Words: Alastair James; pictures: Pexels
The US' Food and Drug Administration (FDA) has approved injectable PrEP treatment for those who are at risk of catching HIV in a step that could help reduce HIV transmission in the US.
The FDA made the announcement on Monday (20 December) that the new treatment, which would eventually see patients take an injection every two months rather than a daily pill, would be for those deemed at high-risk and those weighing 35Kg (77 pounds).
Initially, Apretude would be given as two initial injections administered one month apart, and then every two months after that.
"An important tool in the effort to end the HIV epidemic"
Debra Birnkrant, the M.D., director of the Division of Antivirals of the FDA’s Center for Drug Evaluation and Research says the approval "adds an important tool in the effort to end the HIV epidemic by providing the first option to prevent HIV that does not involve taking a daily pill."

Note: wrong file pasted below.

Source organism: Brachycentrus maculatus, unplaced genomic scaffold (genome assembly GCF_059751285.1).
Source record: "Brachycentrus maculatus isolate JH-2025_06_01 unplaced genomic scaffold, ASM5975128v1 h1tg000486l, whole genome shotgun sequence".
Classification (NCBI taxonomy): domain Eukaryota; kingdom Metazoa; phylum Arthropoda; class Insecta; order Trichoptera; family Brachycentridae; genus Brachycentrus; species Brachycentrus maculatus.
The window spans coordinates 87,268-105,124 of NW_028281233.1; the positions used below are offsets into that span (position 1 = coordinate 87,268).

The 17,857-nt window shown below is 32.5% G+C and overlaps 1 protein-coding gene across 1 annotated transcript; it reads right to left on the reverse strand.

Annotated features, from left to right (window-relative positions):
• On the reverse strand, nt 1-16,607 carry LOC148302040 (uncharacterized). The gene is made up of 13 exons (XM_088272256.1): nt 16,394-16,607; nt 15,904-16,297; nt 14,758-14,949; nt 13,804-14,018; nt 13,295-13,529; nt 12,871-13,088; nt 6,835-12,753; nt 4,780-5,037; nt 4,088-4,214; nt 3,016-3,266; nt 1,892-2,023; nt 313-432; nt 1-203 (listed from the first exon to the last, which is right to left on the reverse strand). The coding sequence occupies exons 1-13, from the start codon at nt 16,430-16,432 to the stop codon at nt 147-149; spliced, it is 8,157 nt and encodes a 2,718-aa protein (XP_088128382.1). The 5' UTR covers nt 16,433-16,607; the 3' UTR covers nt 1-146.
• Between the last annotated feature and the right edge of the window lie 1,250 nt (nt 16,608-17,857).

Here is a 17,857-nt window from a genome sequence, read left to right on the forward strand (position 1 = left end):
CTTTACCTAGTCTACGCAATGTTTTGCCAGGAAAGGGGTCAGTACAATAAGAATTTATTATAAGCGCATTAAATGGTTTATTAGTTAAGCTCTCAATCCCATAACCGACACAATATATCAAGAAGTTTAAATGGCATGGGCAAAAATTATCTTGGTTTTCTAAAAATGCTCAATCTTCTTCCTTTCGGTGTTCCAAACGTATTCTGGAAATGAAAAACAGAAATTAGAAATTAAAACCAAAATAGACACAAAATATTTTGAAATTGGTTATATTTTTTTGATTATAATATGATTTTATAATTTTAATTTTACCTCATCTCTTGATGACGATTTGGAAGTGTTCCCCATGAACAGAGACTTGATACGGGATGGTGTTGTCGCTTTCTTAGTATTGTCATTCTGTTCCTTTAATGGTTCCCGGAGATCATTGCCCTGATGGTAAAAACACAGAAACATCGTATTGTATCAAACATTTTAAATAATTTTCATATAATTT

Data from the U.S. Centers for Disease Control and Prevention shows that of the 1.2 million people who were recommended PrEP in 2020, only about 25 percent were prescribed it.
In 2015 the figure was only 3 percent. The FDA is concerned with adherence to regular medication, so hopes this long-acting injectable option is a solution.
In trials, the effectiveness of Apretude was compared to one of the PrEP pills, Truvada.
Researchers found in the first trial, which looked at cisgender men and transgender women who have sex with men that those taking Apretude were 69 percent less likely to be infected with HIV compared to Truvada.
In the second trial of cisgender women, those who took Apretude had 90% less risk of getting infected with HIV
Some side effects of Apretude were noted by the FDA including injection site reactions, headache, pyrexia (fever), fatigue, back pain, myalgia and rash.